Example of a WBS text-structured

Structuring the Work Breakdown Structure

The work breakdown structure creates a hierarchy of tasks. According to the complexity, you can create multiple levels in a WBS.

The first level of the work breakdown structure is always the project itself. That is followed by partial projects, for example, which are structured into work packages. You can also insert another level for partial tasks that follow after the partial projects and gather the work packages. You have to decide how detailed you want to be for each project. There are four approaches for structuring projects:

Function-Orientated Structuring

These forms of structuring the work breakdown structure handle all tasks or levels as activities. That is why partial projects, tasks and work packages are described with a verb, like Create specifications or Execute target group analysis. This structure can also be orientated toward business features like Sales and Distribution.

Object-Orientated Structure

The object-orientated structure is recommended when the product – so the result of the project – should be the focus. Through this, a structuring according to components, building groups and individual pieces arises. In this structuring form, tasks are then read as, for example, specifications or target group analyses.

Phase-Orientated Structuring

In the phase-orientated structuring, the project is divided into work levels. For example, in a classical work breakdown structure, the phases preparation, planning and implementation are found.

Mixed Forms

It is also possible to mix the structuring forms. This is indispensable in many projects and even necessary. However, the following rules apply: you have to select the same structuring for for your partial projects, partial tasks and work packages. What does this mean? You can’t plan one partial project, one twig of the work breakdown structure object-orientated and another function-orientated. Instead, consider the entire project and plan, for example, all tasks object-orientated and all work packages function-orientated.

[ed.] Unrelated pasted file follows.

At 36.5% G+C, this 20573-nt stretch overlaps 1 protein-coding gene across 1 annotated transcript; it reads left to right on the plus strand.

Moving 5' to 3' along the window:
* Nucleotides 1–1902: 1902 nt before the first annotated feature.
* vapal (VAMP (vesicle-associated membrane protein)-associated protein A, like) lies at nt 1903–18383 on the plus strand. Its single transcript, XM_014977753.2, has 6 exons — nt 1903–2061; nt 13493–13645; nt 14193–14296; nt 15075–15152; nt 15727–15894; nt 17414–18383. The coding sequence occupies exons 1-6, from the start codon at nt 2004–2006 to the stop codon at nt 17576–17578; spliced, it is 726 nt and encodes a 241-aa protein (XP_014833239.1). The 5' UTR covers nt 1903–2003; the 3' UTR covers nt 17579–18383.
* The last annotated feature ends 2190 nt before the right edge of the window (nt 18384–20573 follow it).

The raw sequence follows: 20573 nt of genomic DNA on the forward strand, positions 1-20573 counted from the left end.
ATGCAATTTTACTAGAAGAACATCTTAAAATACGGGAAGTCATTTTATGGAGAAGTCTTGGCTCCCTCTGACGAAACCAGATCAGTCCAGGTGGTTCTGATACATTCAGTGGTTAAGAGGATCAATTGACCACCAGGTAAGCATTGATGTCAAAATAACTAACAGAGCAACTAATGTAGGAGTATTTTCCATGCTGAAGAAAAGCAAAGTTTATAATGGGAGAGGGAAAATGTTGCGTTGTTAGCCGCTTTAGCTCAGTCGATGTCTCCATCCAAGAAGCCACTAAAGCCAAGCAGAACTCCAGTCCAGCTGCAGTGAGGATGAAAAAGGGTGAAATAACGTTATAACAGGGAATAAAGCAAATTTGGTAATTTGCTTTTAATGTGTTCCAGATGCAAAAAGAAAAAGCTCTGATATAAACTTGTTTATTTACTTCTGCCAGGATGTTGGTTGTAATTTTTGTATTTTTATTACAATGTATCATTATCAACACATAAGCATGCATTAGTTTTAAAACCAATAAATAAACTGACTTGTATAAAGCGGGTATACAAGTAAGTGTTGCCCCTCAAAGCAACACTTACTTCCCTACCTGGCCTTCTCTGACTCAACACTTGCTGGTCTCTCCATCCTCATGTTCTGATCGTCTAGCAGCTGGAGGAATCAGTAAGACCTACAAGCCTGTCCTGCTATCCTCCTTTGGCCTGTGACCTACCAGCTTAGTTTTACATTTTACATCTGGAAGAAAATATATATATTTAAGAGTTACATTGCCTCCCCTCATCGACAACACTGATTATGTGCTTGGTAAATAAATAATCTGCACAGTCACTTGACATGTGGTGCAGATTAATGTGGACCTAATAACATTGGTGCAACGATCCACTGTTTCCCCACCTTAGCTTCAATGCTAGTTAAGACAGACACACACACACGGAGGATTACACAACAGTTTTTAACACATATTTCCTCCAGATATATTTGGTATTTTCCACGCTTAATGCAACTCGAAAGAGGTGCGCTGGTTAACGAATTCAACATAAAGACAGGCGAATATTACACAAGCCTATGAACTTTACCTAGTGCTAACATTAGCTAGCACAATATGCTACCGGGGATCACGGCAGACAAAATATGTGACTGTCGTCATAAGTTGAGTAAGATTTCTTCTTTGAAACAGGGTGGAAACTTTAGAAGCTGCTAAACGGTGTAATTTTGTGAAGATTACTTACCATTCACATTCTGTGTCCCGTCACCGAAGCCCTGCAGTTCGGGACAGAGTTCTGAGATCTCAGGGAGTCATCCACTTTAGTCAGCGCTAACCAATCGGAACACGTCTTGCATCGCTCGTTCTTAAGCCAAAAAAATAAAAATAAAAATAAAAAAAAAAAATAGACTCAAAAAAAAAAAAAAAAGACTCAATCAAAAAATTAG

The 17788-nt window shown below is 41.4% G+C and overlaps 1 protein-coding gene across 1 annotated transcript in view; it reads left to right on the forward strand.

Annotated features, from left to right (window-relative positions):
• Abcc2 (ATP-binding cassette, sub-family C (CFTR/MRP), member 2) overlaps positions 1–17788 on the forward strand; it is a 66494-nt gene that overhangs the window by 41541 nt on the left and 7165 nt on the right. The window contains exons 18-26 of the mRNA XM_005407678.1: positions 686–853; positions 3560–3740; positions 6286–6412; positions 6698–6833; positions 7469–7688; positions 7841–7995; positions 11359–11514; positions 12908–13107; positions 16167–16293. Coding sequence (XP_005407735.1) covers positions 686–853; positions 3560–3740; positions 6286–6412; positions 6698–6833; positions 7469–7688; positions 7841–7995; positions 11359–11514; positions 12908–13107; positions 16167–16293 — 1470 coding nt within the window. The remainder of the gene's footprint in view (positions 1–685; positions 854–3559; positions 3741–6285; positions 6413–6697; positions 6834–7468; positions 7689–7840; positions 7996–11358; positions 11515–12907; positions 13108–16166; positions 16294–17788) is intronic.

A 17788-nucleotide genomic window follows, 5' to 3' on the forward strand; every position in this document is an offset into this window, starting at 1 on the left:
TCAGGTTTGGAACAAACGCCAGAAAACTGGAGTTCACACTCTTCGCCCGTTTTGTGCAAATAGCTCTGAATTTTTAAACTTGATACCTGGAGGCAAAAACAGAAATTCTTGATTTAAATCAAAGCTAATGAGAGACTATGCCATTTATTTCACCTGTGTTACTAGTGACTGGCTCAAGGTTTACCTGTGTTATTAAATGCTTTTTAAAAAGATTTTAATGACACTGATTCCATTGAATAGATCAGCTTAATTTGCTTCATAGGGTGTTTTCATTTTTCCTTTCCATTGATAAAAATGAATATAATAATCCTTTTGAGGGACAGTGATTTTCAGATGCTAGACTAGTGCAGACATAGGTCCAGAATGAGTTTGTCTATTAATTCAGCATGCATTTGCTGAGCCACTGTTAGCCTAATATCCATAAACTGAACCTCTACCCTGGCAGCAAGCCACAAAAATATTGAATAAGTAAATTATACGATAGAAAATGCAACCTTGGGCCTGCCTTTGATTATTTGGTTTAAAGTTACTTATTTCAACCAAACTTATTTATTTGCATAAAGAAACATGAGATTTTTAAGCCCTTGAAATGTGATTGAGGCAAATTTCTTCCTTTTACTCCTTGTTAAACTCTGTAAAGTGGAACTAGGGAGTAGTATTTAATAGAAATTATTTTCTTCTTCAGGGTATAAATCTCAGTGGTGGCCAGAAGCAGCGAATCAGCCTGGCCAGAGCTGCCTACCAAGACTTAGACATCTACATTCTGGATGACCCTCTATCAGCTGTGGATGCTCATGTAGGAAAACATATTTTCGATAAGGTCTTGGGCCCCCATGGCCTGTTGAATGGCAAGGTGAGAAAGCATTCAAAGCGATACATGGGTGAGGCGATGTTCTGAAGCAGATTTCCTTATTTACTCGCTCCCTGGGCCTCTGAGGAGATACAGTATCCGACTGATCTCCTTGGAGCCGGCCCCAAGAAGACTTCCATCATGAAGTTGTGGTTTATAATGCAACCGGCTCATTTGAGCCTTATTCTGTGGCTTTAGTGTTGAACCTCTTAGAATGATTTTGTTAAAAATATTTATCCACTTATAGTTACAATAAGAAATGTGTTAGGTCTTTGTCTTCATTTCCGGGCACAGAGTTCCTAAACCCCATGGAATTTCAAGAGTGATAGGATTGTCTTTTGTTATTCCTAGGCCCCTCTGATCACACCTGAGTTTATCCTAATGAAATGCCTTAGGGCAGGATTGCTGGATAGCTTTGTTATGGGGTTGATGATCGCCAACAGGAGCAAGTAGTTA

Creating the Work Breakdown Structure

To determine the tasks of your project, you can get from the general tasks to the detailed work packages or vice versa: first define the work packages and then bundle them with tasks and projects. These procedures are called top-down and bottom-up:


Dismantle the project from the top to the bottom to get to tasks and then to work packages. This method is recommended if you know the projects as far as possible because you have already planned similar projects, for example.


Plan from the bottom to the top to get to tasks from your work packages. If you approach a project whose entire contents are not yet determined, then this procedure is recommended. You can also let project workers determine and plan the necessary work packages in each field themselves.

In practice, a combination of both methods is reliable, because then all project tasks can be found more easily.

Create a basis with the work breakdown structure

With the work breakdown structure you can create a hierarchical structure of your tasks in projects and so prepare the planning of your appointments, procedures, resources and costs. That is why the WBS is an ideal tool to plan and control your projects. Support yourself and your team with a tool you can use to simply create projects, tasks and work packages, and simply allocate deadlines, resources and workloads. Even changes to the plan can be easily updated. And if you would like to display Gantt charts, the software can do it for you with a few clicks.